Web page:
Unlike pace, heart rate is a direct indicator of exercise intensity. The higher your heart rate climbs during running, the harder your body is working. Heart rate monitors are especially effective as tools to hold runners back from running harder than they should. When runners are given a heart rate "ceiling" for a given workout, they usually respect it, whereas when they are given a pace target, they often try to "beat" it.
Each runner's heart responds differently to exercise. For one runner, the intensity level known as the ventilatory threshold (where talking becomes difficult) might correspond to a heart rate of 150 beats per minute (bpm), whereas for another runner the same threshold may occur at 160 bpm. To train effectively by heart rate you need to establish target heart rate zones that are tailored to your fitness level.
The traditional way to do this is to perform some kind of heart rate assessment test, use the results to calculate custom heart rate zones, and program these zones into a heart rate monitor. This process can be a bit of a hassle and has prevented many runners from using heart rate monitors. Recently however, new devices have been developed to automate these calculations. Look for products such as PEAR Mobile.
The simplest way to benefit from the use of a conventional heart rate monitor is as follows: Warm up and then run as far as you can in 30 minutes. Note your average heart rate during the last 10 minutes of the time trial. This is your approximate lactate threshold heart rate. Multiply this heart rate by 0.89. Keep your heart rate at or below the resulting number in all runs that are intended as easy runs.
For example, if your average heart rate in the last 10 minutes of your time trial is 160 bpm, do your easy runs at a heart rate of (160 x 0.89 =) 142 bpm or below.
Perceived effort is essentially how hard a running effort feels. The advantage of perceived effort relative to other intensity metrics is that it's a global indicator that encompasses all of the physiological factors that determine exercise intensity.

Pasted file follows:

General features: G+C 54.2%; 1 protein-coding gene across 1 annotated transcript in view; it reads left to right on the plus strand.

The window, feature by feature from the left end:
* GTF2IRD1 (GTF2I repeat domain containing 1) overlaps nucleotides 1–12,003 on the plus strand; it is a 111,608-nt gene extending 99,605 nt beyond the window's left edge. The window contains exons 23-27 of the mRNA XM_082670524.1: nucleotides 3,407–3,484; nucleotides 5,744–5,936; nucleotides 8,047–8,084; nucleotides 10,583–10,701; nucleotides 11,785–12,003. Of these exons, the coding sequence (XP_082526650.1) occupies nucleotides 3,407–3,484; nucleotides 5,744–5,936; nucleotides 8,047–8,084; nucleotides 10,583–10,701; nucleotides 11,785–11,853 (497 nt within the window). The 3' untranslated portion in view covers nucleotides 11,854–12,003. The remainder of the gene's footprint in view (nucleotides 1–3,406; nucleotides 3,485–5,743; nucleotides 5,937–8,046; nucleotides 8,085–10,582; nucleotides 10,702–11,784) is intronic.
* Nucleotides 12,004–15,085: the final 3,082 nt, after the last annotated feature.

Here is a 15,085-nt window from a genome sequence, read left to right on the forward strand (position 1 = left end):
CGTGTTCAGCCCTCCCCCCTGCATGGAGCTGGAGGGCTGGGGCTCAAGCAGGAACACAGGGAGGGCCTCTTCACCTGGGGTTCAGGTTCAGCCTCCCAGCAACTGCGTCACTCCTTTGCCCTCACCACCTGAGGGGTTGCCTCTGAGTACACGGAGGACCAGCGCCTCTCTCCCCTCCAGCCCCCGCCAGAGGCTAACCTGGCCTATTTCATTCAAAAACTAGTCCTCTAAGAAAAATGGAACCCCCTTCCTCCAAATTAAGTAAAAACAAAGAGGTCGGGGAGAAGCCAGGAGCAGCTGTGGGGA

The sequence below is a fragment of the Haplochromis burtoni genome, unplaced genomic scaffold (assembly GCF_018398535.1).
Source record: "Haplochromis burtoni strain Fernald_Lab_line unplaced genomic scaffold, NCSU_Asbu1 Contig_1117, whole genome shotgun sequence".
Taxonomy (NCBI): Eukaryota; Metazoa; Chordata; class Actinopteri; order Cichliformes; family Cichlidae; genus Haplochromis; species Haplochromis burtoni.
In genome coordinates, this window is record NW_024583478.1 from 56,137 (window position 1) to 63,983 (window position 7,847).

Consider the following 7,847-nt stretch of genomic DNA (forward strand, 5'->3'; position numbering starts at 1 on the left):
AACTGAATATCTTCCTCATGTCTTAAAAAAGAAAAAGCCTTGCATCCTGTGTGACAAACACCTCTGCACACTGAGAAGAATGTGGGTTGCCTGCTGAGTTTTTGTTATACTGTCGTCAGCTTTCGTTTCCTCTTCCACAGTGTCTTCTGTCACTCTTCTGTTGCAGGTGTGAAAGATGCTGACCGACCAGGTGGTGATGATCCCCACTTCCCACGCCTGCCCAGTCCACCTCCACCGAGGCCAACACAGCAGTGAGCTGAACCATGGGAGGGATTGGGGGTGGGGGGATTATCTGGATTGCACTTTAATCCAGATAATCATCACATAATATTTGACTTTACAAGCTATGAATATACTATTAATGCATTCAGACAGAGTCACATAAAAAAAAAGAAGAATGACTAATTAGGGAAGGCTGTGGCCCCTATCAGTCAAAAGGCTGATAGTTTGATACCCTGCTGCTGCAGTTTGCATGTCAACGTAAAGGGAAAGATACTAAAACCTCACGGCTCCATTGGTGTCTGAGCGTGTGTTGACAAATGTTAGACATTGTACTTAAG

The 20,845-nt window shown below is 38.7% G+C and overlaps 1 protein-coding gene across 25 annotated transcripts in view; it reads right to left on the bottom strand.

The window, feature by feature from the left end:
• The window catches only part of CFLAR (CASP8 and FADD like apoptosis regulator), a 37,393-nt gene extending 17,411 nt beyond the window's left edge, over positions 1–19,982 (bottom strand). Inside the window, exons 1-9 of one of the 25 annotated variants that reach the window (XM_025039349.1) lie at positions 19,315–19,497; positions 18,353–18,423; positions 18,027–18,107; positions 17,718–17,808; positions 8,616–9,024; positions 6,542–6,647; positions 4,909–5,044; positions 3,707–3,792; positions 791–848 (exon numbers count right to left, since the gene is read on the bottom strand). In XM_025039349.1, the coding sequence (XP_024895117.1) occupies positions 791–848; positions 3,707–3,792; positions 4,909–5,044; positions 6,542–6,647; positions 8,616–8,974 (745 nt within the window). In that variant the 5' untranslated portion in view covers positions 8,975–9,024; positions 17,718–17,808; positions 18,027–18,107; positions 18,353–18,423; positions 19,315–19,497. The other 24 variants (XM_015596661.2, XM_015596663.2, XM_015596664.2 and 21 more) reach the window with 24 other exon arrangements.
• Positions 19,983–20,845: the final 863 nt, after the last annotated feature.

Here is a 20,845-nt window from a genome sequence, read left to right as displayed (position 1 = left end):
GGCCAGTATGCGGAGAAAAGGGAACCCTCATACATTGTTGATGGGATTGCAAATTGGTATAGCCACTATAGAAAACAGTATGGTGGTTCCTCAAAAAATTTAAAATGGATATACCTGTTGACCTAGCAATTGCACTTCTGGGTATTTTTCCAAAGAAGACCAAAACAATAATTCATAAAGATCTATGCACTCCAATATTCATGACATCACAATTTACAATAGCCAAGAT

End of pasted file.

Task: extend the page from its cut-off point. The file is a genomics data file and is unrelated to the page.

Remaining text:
The main disadvantage of perceived effort is that it's subjective and therefore can be unreliable. For example, research has shown that most recreational runners believe they're running at a low intensity (below the ventilatory threshold) when in fact they're running at a moderate intensity.
It's important to be mindful of perceived effort every time you run. When properly interpreted, perceived effort is the best indicator of your body's overall status and limitations.
Any given pace or heart rate will not feel the same in every run. If you feel much worse than normal one day at a familiar pace or heart rate, this is a reliable sign that something is off physically or psychologically and you should probably slow down. On the other hand, if you feel exceptionally good in a workout, it may be beneficial to push beyond your target pace or heart rate provided it's a workout that is supposed to be challenging.
The Right Mix
Now let's put everything together: Use pace to monitor and control your intensity in harder workouts where performance matters, but ignore pace in easy runs. With heart rate monitoring it's just the opposite: Use heart rate ceilings to ensure that your easy runs are truly easy. Finally, be mindful of your perceived effort in every run and use it to overrule pace or heart rate data.race.